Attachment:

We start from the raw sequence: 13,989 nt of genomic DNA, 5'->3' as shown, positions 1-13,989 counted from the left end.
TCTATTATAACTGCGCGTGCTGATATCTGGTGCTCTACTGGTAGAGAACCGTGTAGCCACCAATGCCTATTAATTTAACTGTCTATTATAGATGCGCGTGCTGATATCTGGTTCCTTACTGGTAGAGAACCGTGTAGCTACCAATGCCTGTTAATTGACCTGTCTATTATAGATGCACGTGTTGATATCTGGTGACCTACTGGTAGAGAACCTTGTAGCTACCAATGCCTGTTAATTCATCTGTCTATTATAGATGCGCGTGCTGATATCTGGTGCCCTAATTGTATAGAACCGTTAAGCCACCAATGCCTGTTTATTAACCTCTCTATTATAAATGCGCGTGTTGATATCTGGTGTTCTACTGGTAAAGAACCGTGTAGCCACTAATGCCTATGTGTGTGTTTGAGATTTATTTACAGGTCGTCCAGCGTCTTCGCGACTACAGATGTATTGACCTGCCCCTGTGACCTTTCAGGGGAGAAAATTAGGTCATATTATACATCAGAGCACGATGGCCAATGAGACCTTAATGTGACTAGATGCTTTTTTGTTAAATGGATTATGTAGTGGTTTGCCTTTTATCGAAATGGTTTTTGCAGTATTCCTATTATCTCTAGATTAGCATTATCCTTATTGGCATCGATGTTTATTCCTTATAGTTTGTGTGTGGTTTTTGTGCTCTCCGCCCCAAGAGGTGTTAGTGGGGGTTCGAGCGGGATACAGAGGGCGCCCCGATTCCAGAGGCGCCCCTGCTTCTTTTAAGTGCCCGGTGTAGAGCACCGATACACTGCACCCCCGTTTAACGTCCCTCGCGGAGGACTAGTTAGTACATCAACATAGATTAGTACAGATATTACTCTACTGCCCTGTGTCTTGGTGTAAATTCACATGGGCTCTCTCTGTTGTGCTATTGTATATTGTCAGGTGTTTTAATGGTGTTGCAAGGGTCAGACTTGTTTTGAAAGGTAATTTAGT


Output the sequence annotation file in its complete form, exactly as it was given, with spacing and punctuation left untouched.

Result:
We start from the raw sequence: 13,989 nt of genomic DNA, 5'->3' as shown, positions 1-13,989 counted from the left end.
TCTATTATAACTGCGCGTGCTGATATCTGGTGCTCTACTGGTAGAGAACCGTGTAGCCACCAATGCCTATTAATTTAACTGTCTATTATAGATGCGCGTGCTGATATCTGGTTCCTTACTGGTAGAGAACCGTGTAGCTACCAATGCCTGTTAATTGACCTGTCTATTATAGATGCACGTGTTGATATCTGGTGACCTACTGGTAGAGAACCTTGTAGCTACCAATGCCTGTTAATTCATCTGTCTATTATAGATGCGCGTGCTGATATCTGGTGCCCTAATTGTATAGAACCGTTAAGCCACCAATGCCTGTTTATTAACCTCTCTATTATAAATGCGCGTGTTGATATCTGGTGTTCTACTGGTAAAGAACCGTGTAGCCACTAATGCCTATGTGTGTGTTTGAGATTTATTTACAGGTCGTCCAGCGTCTTCGCGACTACAGATGTATTGACCTGCCCCTGTGACCTTTCAGGGGAGAAAATTAGGTCATATTATACATCAGAGCACGATGGCCAATGAGACCTTAATGTGACTAGATGCTTTTTTGTTAAATGGATTATGTAGTGGTTTGCCTTTTATCGAAATGGTTTTTGCAGTATTCCTATTATCTCTAGATTAGCATTATCCTTATTGGCATCGATGTTTATTCCTTATAGTTTGTGTGTGGTTTTTGTGCTCTCCGCCCCAAGAGGTGTTAGTGGGGGTTCGAGCGGGATACAGAGGGCGCCCCGATTCCAGAGGCGCCCCTGCTTCTTTTAAGTGCCCGGTGTAGAGCACCGATACACTGCACCCCCGTTTAACGTCCCTCGCGGAGGACTAGTTAGTACATCAACATAGATTAGTACAGATATTACTCTACTGCCCTGTGTCTTGGTGTAAATTCACATGGGCTCTCTCTGTTGTGCTATTGTATATTGTCAGGTGTTTTAATGGTGTTGCAAGGGTCAGACTTGTTTTGAAAGGTAATTTAGT